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Exploring around Oaxaca: Mitla, Hierve del Agua and Mezcal

Written on: Sunday April 27th, 2008

A journal entry from: North America in our Camper Van!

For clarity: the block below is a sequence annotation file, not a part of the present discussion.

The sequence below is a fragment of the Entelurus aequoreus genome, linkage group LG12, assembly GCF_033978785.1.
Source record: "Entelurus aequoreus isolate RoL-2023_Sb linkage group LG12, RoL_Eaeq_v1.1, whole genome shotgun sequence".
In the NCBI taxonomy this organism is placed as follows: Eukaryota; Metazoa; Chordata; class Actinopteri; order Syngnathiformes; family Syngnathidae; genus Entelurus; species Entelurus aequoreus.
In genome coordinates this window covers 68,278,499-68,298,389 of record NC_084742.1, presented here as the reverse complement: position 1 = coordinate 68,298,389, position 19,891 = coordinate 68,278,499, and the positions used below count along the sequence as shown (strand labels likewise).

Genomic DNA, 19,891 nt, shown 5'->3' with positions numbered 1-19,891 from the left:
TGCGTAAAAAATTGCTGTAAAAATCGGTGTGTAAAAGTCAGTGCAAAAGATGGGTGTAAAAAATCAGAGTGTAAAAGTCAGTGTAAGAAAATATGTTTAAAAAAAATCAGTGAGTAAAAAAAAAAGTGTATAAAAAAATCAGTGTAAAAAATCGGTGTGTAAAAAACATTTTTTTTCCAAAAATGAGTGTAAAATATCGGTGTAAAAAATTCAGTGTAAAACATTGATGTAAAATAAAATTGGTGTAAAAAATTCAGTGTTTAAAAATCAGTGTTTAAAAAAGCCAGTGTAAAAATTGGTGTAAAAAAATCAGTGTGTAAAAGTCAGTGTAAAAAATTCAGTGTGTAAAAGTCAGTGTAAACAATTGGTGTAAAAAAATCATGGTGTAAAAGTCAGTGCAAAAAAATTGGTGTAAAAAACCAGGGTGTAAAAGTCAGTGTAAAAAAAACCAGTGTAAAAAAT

We decided to make a day trip from Oaxaca, to explore some of the fascinating valleys, craft towns, pre-hispanic ruins and bustling markets of the Zapotec indigenous people living in the region. Our first stop was the town of Mitla, well know for its unique ruins with stone mosaics. We decide to hire a guide at the entrance and found the history account and details that he provided quite worthwhile. Six massive vertical solid stone pillars supported the terrace of the largest building, the Salon de Columnas. Inside, what at first appears to be beautiful carved wall is actually a mosaic, and every one of the millions of pieces were hand cut to size and placed in their positions. We were also able to enter one of the many tombs. After descending a very small staircase at the end of a large concrete patio we entered a dark, cool and very humid tunnel on our hands and knees. Once through this small tunnel we were able to stand and follow a narrow corridor, up some steps and arrive at a roped-off junction. Each direction ended after about 5 meters, which I suspect meant that three people were once buried here, one in each direction. Nothing remained in the tomb, although the guide indicated that at one time it would have been full of treasures, before it was discovered and pillaged.